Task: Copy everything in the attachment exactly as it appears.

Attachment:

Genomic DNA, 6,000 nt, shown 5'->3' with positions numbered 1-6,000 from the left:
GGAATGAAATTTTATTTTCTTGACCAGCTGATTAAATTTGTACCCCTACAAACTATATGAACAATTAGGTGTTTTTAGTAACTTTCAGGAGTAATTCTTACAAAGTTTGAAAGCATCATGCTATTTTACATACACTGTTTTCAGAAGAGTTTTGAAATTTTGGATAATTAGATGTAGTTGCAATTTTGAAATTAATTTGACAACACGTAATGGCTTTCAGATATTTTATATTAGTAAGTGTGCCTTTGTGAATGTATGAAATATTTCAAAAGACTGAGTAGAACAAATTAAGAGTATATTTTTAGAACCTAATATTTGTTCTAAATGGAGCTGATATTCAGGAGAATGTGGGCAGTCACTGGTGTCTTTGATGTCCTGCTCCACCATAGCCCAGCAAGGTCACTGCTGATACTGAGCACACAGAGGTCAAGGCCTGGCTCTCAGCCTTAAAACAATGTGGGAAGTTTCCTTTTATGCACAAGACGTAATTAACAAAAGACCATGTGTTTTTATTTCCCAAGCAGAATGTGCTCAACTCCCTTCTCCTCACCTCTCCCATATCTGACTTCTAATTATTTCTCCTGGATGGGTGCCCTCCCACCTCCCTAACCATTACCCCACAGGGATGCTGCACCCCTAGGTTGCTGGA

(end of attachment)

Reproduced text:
Genomic DNA, 6,000 nt, shown 5'->3' with positions numbered 1-6,000 from the left:
GGAATGAAATTTTATTTTCTTGACCAGCTGATTAAATTTGTACCCCTACAAACTATATGAACAATTAGGTGTTTTTAGTAACTTTCAGGAGTAATTCTTACAAAGTTTGAAAGCATCATGCTATTTTACATACACTGTTTTCAGAAGAGTTTTGAAATTTTGGATAATTAGATGTAGTTGCAATTTTGAAATTAATTTGACAACACGTAATGGCTTTCAGATATTTTATATTAGTAAGTGTGCCTTTGTGAATGTATGAAATATTTCAAAAGACTGAGTAGAACAAATTAAGAGTATATTTTTAGAACCTAATATTTGTTCTAAATGGAGCTGATATTCAGGAGAATGTGGGCAGTCACTGGTGTCTTTGATGTCCTGCTCCACCATAGCCCAGCAAGGTCACTGCTGATACTGAGCACACAGAGGTCAAGGCCTGGCTCTCAGCCTTAAAACAATGTGGGAAGTTTCCTTTTATGCACAAGACGTAATTAACAAAAGACCATGTGTTTTTATTTCCCAAGCAGAATGTGCTCAACTCCCTTCTCCTCACCTCTCCCATATCTGACTTCTAATTATTTCTCCTGGATGGGTGCCCTCCCACCTCCCTAACCATTACCCCACAGGGATGCTGCACCCCTAGGTTGCTGGA